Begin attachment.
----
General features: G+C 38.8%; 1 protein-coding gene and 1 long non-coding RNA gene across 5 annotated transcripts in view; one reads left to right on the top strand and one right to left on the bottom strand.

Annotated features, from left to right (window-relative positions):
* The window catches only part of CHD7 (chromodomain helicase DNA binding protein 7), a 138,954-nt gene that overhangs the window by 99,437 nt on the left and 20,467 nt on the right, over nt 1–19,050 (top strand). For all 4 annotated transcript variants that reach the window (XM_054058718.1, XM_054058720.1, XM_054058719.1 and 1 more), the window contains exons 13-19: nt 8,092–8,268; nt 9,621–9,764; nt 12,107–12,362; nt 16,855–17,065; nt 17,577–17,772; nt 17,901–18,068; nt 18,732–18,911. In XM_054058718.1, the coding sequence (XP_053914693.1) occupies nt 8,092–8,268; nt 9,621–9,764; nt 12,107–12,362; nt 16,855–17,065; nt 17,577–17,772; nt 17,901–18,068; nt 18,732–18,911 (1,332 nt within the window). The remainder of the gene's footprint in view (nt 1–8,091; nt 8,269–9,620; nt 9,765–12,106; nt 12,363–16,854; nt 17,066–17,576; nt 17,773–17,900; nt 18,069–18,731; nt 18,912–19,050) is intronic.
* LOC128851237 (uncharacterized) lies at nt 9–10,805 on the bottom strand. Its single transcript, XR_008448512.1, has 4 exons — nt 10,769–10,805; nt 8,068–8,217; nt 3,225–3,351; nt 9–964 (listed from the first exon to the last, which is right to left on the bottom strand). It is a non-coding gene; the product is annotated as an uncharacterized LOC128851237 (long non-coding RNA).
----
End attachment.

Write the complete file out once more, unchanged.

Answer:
General features: G+C 38.8%; 1 protein-coding gene and 1 long non-coding RNA gene across 5 annotated transcripts in view; one reads left to right on the top strand and one right to left on the bottom strand.

Annotated features, from left to right (window-relative positions):
* The window catches only part of CHD7 (chromodomain helicase DNA binding protein 7), a 138,954-nt gene that overhangs the window by 99,437 nt on the left and 20,467 nt on the right, over nt 1–19,050 (top strand). For all 4 annotated transcript variants that reach the window (XM_054058718.1, XM_054058720.1, XM_054058719.1 and 1 more), the window contains exons 13-19: nt 8,092–8,268; nt 9,621–9,764; nt 12,107–12,362; nt 16,855–17,065; nt 17,577–17,772; nt 17,901–18,068; nt 18,732–18,911. In XM_054058718.1, the coding sequence (XP_053914693.1) occupies nt 8,092–8,268; nt 9,621–9,764; nt 12,107–12,362; nt 16,855–17,065; nt 17,577–17,772; nt 17,901–18,068; nt 18,732–18,911 (1,332 nt within the window). The remainder of the gene's footprint in view (nt 1–8,091; nt 8,269–9,620; nt 9,765–12,106; nt 12,363–16,854; nt 17,066–17,576; nt 17,773–17,900; nt 18,069–18,731; nt 18,912–19,050) is intronic.
* LOC128851237 (uncharacterized) lies at nt 9–10,805 on the bottom strand. Its single transcript, XR_008448512.1, has 4 exons — nt 10,769–10,805; nt 8,068–8,217; nt 3,225–3,351; nt 9–964 (listed from the first exon to the last, which is right to left on the bottom strand). It is a non-coding gene; the product is annotated as an uncharacterized LOC128851237 (long non-coding RNA).